July 11, 2009
It’s never a good day when a significant, some would say dominant, company enters “your” market. You will always hear the usual “it validates our marketspace”… but it is also usually the sound of the beginning of the end…
This has happened before:
- Lotus 1-2-3 Vs Microsoft Excel
- Novell Netware Vs Microsoft
- Yahoo Vs Google
Next on the list:
- Linux Vs Microsoft Windows Vs MacOS X
- VMware Vs Microsoft [Thoughts from Dave Cappuccio of Gartner]
- Canonical/Ubuntu Vs Google Chrome OS [Analysis of Google’s entry into the OS Market]
It may be that Google’s (second) entry into the Operating System marketplace will boost Ubuntu and Linux in general. However, even though ChromeOS might be initially targetted at Netbooks and similar systems, I suspect that it won’t be long before we see a “Server” version, and more likely a “Cloud” version… watch out Amazon ECC!
I’m sure that people will also point to the vast installed base that Ubuntu currently has, but it seems that Linux users are a fickle lot, and will happily try out a new Linux distribution, especially if it comes with the promise of even more “ease-of-use”, not to mention a “trusted” brand. The hardware vendors are no different… they will all, to differing degrees, support and fulfill a customer demand, following the market trends.
And my last random thought: maybe Google should buy Sun’s hardware business from Oracle 🙂
[But I suspect Google has even less inclination to be a hardware vendor than does Oracle!]
April 23, 2007
Mike Ramsey (former TiVo CEO), told the Sunday Herald in an interview that TiVo may be planning a return to the UK market. Although, rather than supply it’s own hardware, as it did initially (the Thomson Scenium – still to be seen on the front page of the UK TiVo website http://www.tivo.co.uk/) the intent seems to be to embed TiVo software into Freeview set-top boxes.
Ironically, TiVo’s biggest direct competitor in the UK is likely to be Sky, with it’s Sky+ PVR hardware and service. TiVo originally licensed their technology to Sky, however Sky chose not to use the TiVo software in their set top boxes. Not to mention the fact that on power-up my (UK) TiVo advertise the fact that it is “recommended by Sky”.
I am a fan of TiVo, having had a Thomson Scenium since 2003, and I’m dreading the day it dies. The TiVo user-interface is beautifully resolved… simple and easy enough for my kids to use, yet sophisticated enough to do things such as smart capture of complete seasons of shows (Season Pass feature). From what I’ve heard from folk who have tried both TiVo and Sky+, it seems that the TiVo UI seems to be superior to that offered by Sky.
At the time I bought my TiVo, I had some very clear aims, in terms of getting a cost effective system that just worked, straight out of the box, which TiVo does, well. Doing it all again now, for a number of reasons, I would more than likely go down a different path, and create a system based on the open source project MythTV. One of the reasons is that the maturity of the MythTV project today allows for a smooth installation, and it “just works”, as long as you stick to known supported hardware. Ultimately a system based on MythTV is far more powerful and flexible than a TiVo ever can be, despite the fact that, at least originally, TiVo supported the “pimping” of their hardware. For example my own TiVo (long since out of warranty) has had a hard-disk upgrade to a total of 240Gb, and a marvellous caching controller/network card, which allows a web interface (TiVoWeb) to be used to control the TiVo remotely, very handy.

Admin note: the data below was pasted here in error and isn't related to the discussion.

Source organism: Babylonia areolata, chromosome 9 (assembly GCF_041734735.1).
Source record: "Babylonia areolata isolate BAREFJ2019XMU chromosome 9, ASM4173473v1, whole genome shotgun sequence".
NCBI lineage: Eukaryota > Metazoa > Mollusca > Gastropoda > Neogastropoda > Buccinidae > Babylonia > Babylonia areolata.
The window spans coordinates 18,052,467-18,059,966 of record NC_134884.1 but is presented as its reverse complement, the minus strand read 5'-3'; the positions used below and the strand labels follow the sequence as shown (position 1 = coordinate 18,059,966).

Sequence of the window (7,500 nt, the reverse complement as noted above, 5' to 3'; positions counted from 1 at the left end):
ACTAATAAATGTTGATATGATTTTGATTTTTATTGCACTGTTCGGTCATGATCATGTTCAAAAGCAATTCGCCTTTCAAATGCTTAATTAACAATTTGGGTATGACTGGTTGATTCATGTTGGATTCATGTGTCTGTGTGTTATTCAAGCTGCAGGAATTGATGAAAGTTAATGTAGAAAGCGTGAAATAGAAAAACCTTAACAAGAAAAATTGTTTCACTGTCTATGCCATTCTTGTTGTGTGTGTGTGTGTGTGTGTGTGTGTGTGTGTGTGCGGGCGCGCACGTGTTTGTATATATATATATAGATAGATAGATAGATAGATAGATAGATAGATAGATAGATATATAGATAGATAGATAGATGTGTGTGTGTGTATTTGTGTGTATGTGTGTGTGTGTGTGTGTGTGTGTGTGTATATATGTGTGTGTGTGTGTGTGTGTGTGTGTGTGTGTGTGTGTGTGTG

This brings me to one of the other reasons why I would likely prefer a MythTV solution. Initially TiVo (the company) was quite hacker friendly, encouraging people to play with the hardware, to see what could be done. In fact the original UK TiVo was a PowerPC based Linux system, source code modifications all available, natch, as per the requirements of GPL v2.
However, beginning with the Series 2 TiVo generation (never officially available in the UK), TiVo hardware required all software to be digitally signed before it would run on the TiVo. This process has since become known as “Tivoization“. As with all heated debates, there are two sides to the story, with some prominent supporters and detractors to this apparent restriction of use of GPL’d software.
I can sympathize with TiVo, as, clearly they are subsidizing the cost of the hardware, and could feel that they have a legitimate claim to restrict how that hardware is used, after all they are selling an appliance – i.e. a hardware/software/service combination. TiVo must be able to make money from this! I would prefer it if TiVo stayed in business to provide me with the EPG service that I signed up for when I purchased my TiVo.
The flip side to this, is of course, if you use/bundle software that is made available under a particular license, in this case GPL v2, then you should abide by both it’s spirit & letter. My former employer Novell, has recently been thrust into some uncomfortable lime-light due to it’s agreement with Microsoft; which included a component including some form of patent protection/cross-licensing for customers of Novell’s SUSE Linux product . A deal, ostensibly about improving the (Novell & Microsoft) customer experience, which all the customers I spoke to were extremely pleased with, incurred the justifiable wrath of much of the Free Software Community. The deal with Micorosft even cost Novell a couple of good people, including lead Samba developer, and all round nice guy Jeremy Allison.
I am not a lawyer. My understanding is thatGPL v3 will seek to address issues such as Tivoization, and possibly outlaw parts of the agreement between Novell and Microsoft, but I digress.
I hope that TiVo does come back to the UK.
[From the TVSquad Blog: http://www.tvsquad.com/2007/04/22/tivo-could-return-to-the-uk/]
[Also, from HDTiVo Blog: http://hdtivo.wordpress.com/2007/04/21/107/]